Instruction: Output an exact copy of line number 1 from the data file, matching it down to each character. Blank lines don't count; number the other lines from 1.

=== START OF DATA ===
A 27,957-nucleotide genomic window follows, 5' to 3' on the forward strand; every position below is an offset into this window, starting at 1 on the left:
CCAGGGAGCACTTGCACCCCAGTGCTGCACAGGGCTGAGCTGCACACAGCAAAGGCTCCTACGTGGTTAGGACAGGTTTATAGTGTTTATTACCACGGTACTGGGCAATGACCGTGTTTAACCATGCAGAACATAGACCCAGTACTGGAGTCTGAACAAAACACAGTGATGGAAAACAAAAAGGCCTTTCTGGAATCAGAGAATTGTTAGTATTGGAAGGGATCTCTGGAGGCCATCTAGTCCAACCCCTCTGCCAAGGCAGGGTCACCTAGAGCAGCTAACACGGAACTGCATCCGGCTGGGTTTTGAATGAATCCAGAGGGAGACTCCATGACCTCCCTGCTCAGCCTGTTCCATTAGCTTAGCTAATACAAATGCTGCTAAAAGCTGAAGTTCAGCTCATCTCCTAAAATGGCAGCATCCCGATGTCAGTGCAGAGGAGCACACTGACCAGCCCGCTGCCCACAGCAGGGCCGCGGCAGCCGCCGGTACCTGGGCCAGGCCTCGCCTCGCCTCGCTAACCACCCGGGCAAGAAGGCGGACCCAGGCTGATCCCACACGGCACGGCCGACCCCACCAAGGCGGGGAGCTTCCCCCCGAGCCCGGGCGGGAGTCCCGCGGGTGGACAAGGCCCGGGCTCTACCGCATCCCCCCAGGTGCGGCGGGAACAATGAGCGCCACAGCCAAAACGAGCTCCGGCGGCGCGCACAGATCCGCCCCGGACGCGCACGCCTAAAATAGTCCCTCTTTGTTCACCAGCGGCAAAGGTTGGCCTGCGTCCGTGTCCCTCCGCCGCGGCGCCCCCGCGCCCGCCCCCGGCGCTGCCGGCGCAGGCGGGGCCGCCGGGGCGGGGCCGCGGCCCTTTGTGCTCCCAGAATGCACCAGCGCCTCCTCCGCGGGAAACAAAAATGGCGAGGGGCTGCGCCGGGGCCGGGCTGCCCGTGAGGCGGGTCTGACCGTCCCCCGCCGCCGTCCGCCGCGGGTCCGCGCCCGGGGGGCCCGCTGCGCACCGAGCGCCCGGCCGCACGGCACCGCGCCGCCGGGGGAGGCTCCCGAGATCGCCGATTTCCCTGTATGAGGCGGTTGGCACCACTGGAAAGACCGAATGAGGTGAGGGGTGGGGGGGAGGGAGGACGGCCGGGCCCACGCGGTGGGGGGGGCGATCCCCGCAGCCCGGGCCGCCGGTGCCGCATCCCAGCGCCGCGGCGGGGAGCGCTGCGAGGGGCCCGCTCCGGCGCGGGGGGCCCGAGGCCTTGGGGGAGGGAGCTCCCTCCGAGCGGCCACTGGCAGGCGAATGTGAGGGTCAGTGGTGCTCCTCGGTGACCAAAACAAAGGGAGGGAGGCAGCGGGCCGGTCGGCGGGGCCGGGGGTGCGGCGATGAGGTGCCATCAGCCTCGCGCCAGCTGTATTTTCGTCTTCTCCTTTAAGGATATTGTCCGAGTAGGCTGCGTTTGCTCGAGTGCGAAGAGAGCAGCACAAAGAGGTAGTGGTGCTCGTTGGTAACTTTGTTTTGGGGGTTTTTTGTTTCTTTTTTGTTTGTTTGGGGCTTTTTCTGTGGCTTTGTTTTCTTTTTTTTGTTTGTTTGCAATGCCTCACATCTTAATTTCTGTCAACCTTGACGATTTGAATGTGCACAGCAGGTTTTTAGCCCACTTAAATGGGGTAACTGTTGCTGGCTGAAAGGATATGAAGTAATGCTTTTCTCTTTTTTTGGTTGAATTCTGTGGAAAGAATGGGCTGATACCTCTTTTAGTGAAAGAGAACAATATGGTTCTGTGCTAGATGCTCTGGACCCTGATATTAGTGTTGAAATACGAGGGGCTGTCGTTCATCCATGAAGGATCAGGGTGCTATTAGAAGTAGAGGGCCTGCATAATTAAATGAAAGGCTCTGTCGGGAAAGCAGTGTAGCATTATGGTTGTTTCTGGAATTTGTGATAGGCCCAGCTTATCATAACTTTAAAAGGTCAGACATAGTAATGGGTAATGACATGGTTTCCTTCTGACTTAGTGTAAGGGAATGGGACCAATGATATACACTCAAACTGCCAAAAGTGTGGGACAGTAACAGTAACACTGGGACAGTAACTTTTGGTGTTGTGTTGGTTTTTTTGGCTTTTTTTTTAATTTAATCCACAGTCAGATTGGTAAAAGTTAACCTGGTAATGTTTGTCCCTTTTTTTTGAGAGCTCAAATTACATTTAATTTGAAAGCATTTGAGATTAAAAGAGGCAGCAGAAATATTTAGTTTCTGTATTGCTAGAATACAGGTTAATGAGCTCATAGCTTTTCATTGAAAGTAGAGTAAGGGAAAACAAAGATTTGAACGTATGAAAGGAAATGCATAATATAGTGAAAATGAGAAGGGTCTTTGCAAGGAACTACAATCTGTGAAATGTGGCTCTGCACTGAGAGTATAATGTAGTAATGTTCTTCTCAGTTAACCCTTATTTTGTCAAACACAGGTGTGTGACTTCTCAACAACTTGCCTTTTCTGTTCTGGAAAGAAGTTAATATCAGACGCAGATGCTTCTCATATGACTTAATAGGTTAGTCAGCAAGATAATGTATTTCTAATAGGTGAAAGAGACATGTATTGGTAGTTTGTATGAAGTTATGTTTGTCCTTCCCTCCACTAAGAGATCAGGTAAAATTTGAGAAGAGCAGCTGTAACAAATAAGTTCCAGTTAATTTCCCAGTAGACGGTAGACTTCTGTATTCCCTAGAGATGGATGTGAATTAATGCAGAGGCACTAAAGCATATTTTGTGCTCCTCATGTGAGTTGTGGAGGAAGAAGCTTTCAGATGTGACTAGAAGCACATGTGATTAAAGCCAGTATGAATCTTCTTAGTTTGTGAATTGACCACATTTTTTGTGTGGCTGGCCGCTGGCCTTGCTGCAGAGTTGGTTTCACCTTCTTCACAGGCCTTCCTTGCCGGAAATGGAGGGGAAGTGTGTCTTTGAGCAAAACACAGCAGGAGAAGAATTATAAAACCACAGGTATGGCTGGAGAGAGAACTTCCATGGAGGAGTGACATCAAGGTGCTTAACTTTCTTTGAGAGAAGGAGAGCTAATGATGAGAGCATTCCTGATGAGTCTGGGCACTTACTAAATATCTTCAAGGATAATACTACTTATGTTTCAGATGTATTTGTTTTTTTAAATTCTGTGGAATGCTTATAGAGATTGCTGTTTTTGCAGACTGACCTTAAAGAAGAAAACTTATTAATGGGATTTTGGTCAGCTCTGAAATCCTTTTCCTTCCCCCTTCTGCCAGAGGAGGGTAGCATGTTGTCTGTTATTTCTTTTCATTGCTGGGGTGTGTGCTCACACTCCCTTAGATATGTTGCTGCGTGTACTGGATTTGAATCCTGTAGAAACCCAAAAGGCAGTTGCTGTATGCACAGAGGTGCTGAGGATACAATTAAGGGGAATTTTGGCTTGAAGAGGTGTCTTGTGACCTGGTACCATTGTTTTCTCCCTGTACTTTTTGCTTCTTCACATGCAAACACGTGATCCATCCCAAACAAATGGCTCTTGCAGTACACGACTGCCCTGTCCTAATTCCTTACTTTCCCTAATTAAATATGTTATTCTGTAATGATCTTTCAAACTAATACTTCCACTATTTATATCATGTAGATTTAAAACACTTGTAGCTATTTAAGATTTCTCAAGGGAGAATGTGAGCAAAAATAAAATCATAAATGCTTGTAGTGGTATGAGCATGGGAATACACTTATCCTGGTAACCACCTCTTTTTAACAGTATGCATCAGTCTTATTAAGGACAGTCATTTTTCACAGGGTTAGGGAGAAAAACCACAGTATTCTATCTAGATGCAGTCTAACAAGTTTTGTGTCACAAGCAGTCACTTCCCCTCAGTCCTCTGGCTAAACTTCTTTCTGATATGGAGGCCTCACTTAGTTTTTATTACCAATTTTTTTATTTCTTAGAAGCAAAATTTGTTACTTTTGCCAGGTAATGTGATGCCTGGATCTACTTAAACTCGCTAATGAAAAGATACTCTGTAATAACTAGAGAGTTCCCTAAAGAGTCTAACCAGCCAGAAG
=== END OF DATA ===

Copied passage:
A 27,957-nucleotide genomic window follows, 5' to 3' on the forward strand; every position below is an offset into this window, starting at 1 on the left: